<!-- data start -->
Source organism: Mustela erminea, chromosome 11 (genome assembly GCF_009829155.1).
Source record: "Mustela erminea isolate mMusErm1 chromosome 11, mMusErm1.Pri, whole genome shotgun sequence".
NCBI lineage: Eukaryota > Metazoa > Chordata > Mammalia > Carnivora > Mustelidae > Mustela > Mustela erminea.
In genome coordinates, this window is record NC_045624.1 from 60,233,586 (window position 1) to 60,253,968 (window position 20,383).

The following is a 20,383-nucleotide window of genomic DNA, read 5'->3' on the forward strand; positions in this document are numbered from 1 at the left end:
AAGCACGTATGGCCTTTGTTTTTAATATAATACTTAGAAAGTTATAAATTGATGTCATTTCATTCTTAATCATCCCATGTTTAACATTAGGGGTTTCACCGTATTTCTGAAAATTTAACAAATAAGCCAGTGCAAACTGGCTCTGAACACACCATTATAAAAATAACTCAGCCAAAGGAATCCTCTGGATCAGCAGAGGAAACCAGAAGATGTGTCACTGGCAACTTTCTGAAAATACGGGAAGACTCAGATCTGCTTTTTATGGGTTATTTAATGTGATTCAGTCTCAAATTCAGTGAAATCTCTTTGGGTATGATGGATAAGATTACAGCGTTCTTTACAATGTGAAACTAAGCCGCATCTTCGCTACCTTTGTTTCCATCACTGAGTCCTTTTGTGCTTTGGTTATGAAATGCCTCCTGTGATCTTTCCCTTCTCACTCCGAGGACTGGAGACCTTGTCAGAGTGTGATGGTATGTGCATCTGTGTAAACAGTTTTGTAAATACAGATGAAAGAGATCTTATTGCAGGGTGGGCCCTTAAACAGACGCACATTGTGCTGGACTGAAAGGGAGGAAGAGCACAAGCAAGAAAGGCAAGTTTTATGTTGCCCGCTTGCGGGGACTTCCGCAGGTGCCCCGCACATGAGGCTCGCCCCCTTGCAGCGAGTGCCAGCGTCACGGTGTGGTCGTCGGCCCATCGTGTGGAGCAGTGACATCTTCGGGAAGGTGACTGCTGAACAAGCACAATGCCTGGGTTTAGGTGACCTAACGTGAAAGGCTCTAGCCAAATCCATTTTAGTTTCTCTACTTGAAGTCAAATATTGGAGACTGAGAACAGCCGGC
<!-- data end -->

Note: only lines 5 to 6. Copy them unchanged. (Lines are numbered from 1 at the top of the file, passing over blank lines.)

The following is a 20,383-nucleotide window of genomic DNA, read 5'->3' on the forward strand; positions in this document are numbered from 1 at the left end:
AAGCACGTATGGCCTTTGTTTTTAATATAATACTTAGAAAGTTATAAATTGATGTCATTTCATTCTTAATCATCCCATGTTTAACATTAGGGGTTTCACCGTATTTCTGAAAATTTAACAAATAAGCCAGTGCAAACTGGCTCTGAACACACCATTATAAAAATAACTCAGCCAAAGGAATCCTCTGGATCAGCAGAGGAAACCAGAAGATGTGTCACTGGCAACTTTCTGAAAATACGGGAAGACTCAGATCTGCTTTTTATGGGTTATTTAATGTGATTCAGTCTCAAATTCAGTGAAATCTCTTTGGGTATGATGGATAAGATTACAGCGTTCTTTACAATGTGAAACTAAGCCGCATCTTCGCTACCTTTGTTTCCATCACTGAGTCCTTTTGTGCTTTGGTTATGAAATGCCTCCTGTGATCTTTCCCTTCTCACTCCGAGGACTGGAGACCTTGTCAGAGTGTGATGGTATGTGCATCTGTGTAAACAGTTTTGTAAATACAGATGAAAGAGATCTTATTGCAGGGTGGGCCCTTAAACAGACGCACATTGTGCTGGACTGAAAGGGAGGAAGAGCACAAGCAAGAAAGGCAAGTTTTATGTTGCCCGCTTGCGGGGACTTCCGCAGGTGCCCCGCACATGAGGCTCGCCCCCTTGCAGCGAGTGCCAGCGTCACGGTGTGGTCGTCGGCCCATCGTGTGGAGCAGTGACATCTTCGGGAAGGTGACTGCTGAACAAGCACAATGCCTGGGTTTAGGTGACCTAACGTGAAAGGCTCTAGCCAAATCCATTTTAGTTTCTCTACTTGAAGTCAAATATTGGAGACTGAGAACAGCCGGC